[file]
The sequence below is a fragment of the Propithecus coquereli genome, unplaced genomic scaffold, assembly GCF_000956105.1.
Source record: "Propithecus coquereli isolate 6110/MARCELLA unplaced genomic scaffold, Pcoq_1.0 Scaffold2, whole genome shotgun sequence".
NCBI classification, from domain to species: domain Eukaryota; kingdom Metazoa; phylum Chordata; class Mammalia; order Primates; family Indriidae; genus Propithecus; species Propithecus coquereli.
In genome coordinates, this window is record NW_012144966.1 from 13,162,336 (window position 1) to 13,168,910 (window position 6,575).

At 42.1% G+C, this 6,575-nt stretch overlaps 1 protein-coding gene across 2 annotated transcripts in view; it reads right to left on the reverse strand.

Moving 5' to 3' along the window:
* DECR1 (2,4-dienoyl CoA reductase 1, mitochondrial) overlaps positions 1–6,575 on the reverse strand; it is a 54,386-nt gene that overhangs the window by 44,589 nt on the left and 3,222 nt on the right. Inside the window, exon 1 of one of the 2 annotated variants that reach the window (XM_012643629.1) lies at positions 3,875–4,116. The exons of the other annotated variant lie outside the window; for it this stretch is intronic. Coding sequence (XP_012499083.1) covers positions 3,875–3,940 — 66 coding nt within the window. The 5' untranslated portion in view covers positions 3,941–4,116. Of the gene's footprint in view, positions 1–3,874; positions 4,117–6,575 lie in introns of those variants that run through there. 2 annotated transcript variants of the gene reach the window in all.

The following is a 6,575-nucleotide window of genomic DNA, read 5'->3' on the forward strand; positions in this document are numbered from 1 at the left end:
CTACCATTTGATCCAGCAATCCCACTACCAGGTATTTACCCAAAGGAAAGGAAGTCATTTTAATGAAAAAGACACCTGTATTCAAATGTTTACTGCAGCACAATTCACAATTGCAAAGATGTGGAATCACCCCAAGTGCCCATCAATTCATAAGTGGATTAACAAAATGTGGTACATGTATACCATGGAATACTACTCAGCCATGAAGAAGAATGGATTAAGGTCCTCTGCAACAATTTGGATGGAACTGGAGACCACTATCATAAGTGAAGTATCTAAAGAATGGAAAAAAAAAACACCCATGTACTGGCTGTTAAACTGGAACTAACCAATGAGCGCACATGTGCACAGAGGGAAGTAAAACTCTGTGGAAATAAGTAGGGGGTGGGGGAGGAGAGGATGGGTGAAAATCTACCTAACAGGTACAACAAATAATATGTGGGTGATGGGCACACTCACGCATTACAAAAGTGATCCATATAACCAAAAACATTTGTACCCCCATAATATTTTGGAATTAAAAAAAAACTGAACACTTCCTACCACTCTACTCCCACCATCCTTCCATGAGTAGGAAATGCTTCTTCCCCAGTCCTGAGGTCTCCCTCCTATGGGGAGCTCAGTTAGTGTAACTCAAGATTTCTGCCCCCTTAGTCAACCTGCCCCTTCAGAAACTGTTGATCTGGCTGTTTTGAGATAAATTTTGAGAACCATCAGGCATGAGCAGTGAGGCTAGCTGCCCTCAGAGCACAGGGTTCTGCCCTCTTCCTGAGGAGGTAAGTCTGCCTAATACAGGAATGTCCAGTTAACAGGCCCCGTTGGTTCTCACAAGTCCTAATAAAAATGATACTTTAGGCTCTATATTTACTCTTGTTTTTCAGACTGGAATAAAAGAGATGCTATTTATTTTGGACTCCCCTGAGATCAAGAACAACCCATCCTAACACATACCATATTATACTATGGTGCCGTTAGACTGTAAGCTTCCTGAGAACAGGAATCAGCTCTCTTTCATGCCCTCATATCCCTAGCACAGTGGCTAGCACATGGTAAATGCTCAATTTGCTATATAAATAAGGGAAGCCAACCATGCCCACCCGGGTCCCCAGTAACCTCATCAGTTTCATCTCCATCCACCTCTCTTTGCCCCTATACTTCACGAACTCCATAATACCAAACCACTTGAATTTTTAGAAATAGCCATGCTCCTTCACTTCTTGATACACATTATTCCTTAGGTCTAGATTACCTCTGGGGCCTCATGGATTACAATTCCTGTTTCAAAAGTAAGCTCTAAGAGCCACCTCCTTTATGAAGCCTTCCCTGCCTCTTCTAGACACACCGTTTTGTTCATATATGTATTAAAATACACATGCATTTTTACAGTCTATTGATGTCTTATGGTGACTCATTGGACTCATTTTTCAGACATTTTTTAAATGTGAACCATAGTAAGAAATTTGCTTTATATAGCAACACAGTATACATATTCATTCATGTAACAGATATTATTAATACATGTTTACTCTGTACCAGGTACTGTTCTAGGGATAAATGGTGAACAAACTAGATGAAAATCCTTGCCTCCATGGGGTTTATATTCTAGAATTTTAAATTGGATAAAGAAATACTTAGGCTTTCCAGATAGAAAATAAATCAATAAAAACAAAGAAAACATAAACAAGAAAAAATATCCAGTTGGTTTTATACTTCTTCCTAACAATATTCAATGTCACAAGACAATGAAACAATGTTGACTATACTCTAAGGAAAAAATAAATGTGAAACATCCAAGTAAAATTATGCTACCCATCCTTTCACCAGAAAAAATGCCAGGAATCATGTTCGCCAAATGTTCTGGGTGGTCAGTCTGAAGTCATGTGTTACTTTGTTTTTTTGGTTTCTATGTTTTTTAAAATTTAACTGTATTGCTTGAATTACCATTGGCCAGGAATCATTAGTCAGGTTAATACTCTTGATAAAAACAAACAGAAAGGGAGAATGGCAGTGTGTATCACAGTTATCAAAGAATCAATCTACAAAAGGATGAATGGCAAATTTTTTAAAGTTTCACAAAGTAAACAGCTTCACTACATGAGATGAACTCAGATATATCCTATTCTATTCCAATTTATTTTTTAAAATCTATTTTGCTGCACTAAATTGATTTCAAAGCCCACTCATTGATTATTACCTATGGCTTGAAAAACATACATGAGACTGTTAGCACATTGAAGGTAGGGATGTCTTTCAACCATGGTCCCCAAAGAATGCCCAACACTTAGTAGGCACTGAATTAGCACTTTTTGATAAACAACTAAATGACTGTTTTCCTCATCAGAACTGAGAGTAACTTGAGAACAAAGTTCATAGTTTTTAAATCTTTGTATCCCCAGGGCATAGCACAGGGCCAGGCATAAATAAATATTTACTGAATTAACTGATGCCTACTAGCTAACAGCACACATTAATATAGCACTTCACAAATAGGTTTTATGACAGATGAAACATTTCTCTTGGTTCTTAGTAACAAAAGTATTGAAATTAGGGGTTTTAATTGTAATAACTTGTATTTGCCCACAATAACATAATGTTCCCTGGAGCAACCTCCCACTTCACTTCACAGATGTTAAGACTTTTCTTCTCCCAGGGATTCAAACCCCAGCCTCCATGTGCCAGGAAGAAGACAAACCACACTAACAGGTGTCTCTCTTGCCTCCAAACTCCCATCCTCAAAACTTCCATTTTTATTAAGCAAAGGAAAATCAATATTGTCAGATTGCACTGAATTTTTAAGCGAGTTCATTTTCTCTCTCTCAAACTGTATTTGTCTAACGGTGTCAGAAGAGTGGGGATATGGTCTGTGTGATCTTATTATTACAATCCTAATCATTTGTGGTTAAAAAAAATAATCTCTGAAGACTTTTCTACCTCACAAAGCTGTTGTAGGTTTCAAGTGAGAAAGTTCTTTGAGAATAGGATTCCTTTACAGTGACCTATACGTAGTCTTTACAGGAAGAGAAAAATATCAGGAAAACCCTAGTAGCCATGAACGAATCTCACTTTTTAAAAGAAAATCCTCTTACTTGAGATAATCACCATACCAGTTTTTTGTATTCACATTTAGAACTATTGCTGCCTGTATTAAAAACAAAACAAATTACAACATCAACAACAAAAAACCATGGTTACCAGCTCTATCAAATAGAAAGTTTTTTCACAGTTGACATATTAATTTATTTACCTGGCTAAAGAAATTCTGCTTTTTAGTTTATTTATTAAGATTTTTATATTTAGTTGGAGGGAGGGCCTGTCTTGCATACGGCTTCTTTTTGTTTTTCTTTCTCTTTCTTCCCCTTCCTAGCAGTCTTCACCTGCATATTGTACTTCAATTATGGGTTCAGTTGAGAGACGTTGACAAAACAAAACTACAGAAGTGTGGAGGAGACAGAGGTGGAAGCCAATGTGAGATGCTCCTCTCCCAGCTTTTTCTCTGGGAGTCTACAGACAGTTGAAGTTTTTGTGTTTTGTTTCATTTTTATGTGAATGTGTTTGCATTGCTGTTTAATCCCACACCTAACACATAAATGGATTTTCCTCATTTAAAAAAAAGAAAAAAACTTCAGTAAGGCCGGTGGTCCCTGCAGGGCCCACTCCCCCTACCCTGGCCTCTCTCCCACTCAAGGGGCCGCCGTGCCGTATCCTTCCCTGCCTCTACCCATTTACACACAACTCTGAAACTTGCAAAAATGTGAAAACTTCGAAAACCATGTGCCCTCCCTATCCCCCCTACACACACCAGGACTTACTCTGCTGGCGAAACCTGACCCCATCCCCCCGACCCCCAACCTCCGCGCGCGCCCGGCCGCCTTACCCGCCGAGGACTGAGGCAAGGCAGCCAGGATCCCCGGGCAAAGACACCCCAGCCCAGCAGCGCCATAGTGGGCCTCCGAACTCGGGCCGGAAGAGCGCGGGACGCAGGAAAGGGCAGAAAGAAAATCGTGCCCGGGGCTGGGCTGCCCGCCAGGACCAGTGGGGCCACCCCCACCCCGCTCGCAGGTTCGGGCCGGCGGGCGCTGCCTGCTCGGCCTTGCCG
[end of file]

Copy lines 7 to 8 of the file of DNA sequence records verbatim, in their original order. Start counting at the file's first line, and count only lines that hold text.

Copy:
* DECR1 (2,4-dienoyl CoA reductase 1, mitochondrial) overlaps positions 1–6,575 on the reverse strand; it is a 54,386-nt gene that overhangs the window by 44,589 nt on the left and 3,222 nt on the right. Inside the window, exon 1 of one of the 2 annotated variants that reach the window (XM_012643629.1) lies at positions 3,875–4,116. The exons of the other annotated variant lie outside the window; for it this stretch is intronic. Coding sequence (XP_012499083.1) covers positions 3,875–3,940 — 66 coding nt within the window. The 5' untranslated portion in view covers positions 3,941–4,116. Of the gene's footprint in view, positions 1–3,874; positions 4,117–6,575 lie in introns of those variants that run through there. 2 annotated transcript variants of the gene reach the window in all.

The following is a 6,575-nucleotide window of genomic DNA, read 5'->3' on the forward strand; positions in this document are numbered from 1 at the left end: